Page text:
WAM Theatre and Multicultural BRIDGE join forces to unhinge racism
Part of Kristen van Ginhoven’s personality is to challenge the status quo. As co-founder and artistic director of WAM Theatre (Where Arts and Activism Meet), she spent the last decade creating opportunity for women and girls. Today, she is at the helm of an organization poised to engage the power of art in dismantling systems of oppression.
“The American theater is rumbling with our responsibility to be civic institutions,” she says of WAM’s partnering with Multicultural BRIDGE to bring Dominique Morisseau’s Pipeline, a powerful and thought-provoking examination of race, class, and the American education system. The play opens at the Elayne P. Bernstein Theatre at Shakespeare & Co. in Lenox on October 24.
“This collaboration is advancing a much-needed national conversation on the crisis of the Black family in the U.S.” says Gwendolyn VanSant, CEO and co-founding director of Multicultural BRIDGE. It is through the story of one young Black student’s success and challenges that the long-standing cultural and systemic barriers faced by his family are brought to light. The effects of the school-to-prison “pipeline” stretch far beyond the poor; it is a disturbing national trend that criminalizes youth, effectively funneling them out of schools and into the criminal justice system, where they are isolated and punished.
“The constant pressure and trauma of racism can touch any family at any moment,” VanSant says.
Van Ginhoven looks at the production, first presented as WAM’s Fresh Takes reading in August 2018, as an example of how unconscious bias is a teacher. “It’s the microaggressions that, over an extended period of time, burst,” she says of behavior so deeply ingrained that it is rarely questioned. She and VanSant are looking to grow together—an approach that builds relationships and plants the seeds for change.
Morriseau’s play tells the story of Nya, an inner-city public high school teacher, simultaneously committed to her students and desperate to give her only son opportunities he will never have. When a controversial incident in his upstate private school threatens to get him expelled, Nya must confront his rage and her own choices as a parent. The play is a deeply moving story of a mother’s fight to give her son a future without turning her back on the community that made him who he is.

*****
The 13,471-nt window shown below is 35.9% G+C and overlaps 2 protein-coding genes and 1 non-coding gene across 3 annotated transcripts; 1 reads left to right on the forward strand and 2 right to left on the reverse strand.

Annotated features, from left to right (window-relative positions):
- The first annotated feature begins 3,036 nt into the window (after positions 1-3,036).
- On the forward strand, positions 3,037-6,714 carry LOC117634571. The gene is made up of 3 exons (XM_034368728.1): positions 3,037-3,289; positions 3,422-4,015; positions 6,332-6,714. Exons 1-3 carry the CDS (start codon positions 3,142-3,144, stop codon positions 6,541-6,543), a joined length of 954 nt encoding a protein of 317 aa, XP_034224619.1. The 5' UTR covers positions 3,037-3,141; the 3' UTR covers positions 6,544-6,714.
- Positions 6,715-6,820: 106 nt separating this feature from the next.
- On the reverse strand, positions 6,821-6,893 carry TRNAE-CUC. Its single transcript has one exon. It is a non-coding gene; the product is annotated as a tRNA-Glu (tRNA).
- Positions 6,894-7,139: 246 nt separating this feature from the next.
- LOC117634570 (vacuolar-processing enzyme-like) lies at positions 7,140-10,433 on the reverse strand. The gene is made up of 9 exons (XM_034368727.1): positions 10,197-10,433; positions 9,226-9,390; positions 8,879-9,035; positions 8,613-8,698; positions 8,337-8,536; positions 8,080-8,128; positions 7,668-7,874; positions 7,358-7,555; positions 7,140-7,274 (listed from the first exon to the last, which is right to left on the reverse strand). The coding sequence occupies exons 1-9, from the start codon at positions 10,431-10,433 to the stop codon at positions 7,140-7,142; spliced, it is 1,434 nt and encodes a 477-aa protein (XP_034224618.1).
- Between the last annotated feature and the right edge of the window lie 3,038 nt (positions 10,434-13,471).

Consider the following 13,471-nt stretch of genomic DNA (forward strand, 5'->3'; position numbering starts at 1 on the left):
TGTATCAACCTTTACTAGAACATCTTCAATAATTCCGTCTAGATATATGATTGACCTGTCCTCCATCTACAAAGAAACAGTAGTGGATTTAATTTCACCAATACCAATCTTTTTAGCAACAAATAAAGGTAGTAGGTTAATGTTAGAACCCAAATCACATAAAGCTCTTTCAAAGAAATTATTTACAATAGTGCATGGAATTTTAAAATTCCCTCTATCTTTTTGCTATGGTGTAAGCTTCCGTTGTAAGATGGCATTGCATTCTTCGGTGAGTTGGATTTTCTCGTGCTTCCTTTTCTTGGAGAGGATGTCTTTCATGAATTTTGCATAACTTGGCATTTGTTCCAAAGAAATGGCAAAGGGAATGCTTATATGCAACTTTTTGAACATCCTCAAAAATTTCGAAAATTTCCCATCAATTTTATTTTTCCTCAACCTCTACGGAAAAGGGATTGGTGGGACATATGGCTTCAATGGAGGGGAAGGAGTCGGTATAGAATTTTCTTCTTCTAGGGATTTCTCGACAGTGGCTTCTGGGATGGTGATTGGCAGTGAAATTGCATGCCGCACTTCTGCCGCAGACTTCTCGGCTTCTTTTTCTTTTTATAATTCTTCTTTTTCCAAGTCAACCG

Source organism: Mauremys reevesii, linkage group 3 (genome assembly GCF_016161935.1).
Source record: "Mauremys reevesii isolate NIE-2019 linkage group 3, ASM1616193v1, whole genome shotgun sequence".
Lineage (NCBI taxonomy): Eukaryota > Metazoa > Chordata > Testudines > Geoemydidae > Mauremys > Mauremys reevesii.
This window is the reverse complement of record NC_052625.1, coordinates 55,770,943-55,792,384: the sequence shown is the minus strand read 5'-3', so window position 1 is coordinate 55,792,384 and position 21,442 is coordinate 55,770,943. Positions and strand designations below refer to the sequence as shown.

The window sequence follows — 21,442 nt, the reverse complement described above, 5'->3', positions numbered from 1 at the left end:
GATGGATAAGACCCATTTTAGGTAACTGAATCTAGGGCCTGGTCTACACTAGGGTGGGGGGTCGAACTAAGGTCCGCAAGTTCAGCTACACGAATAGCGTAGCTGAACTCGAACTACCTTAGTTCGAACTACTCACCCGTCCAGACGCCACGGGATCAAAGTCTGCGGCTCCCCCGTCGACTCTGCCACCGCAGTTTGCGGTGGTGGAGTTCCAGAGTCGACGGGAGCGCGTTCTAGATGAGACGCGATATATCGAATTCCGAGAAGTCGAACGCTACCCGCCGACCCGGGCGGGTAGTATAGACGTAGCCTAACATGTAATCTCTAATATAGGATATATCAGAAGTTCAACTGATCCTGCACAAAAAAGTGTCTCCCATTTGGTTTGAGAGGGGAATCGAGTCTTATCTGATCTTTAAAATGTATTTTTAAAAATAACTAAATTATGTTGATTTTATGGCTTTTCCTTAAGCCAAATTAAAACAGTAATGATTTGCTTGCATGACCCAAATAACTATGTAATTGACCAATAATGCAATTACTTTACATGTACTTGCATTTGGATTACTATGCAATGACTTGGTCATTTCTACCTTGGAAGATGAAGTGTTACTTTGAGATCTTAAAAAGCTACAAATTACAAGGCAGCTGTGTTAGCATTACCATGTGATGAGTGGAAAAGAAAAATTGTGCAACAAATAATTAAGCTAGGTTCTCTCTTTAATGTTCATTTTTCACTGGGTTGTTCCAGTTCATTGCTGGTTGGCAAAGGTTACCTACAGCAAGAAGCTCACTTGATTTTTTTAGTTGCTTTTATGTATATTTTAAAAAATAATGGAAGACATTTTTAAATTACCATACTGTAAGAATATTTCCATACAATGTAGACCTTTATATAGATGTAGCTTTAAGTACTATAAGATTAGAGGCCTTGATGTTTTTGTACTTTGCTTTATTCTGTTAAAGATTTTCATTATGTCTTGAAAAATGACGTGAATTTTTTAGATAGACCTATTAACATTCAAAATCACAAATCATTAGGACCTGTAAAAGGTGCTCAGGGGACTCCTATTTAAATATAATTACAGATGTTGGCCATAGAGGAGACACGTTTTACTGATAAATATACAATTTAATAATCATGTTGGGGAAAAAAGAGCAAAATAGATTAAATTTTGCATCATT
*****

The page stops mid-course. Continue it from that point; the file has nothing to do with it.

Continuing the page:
“Our assumptions about the way the world works were created by white men who did not take everyone into consideration,” van Ginhoven points out. But even from her perspective—as an artist, as a woman, as an immigrant from Canada—anything she had previously perceived as a mark against her paled in comparison to the privilege she has. Understanding intersectionality—the varying levels of power/privilege and oppression/discrimination that come with different identities—provides a constant undercurrent in van Ginhoven’s work. And WAM considers itself “another spoke in the wheel” with regard to the comprehensive Cultural Competency work BRIDGE is doing throughout the county, says van Ginhoven.
WAM, one in a cohort of seven arts institutions in the area, took part in the yearlong intensive Arts Build Community Capacity Building Program, presented by the Berkshire Taconic Community Foundation. The initiative seeks to build trust, cooperation, and unity in a community, while strengthening the arts as a sector. Grant proposals were submitted, aimed at breaking down the barriers of cultural participation for underserved Berkshire County residents—including youth, people of color, immigrants, and low-income communities. WAM was awarded funding for the Pipeline partnership.
With that financial support, WAM set out to identify organizations whose missions overlapped with the themes addressed in Pipeline; BRIDGE was a natural fit. The collaboration began with a three-day retreat for members of both organizations. It formed a basis for moving forward—one where time was not an issue—and the decision-making process was wholly collaborative. “BRIDGE became part of the art and [WAM] became part of the social justice piece,” says van Ginhoven.
As to the result? VanSant calls it “a whole picture of how to advance racial justice and equity for people who do not select to show up at BRIDGE events.” That means reaching an entire audience who would not otherwise be reached. VanSant and van Ginhoven, both very much aligned in their organizational missions and as leaders, are excited not only to use one another’s respective platforms to advance their own work, but also to model an intentional way for other arts organizations to do this type of work.
“Through the arts, we look forward to creating more local opportunities for authentic discussion around the stark ethnic disparities that exist for Black families as we identify solutions through activism,” says VanSant, pointing to this type of collaboration as “helping us enter these conversations with courage.”
In keeping with WAM’s philanthropic mission, a portion of the box office proceeds will be donated this year to Harmony Homestead & Wholeness Center and the Women of Color Giving Circle. Those organizations work is with race and equity in the educational system, nurturing for mothers of color, professional equity development for educators around microaggressions, opportunities for children of color, restorative justice, and creation of safe spaces for people of color. The ripple effects from this collaboration will be ongoing, van Ginhoven hopes. “Once our heads pop out of the sand, it’s impossible not to see the bias around us.”
(Photo: WAM and BRIDGE team palyers, from left, Lia Russell-Self, Talya Kingston, Stephanie Wright, Kristen van Ginhoven, Gwendolyn Hampton VanSant.)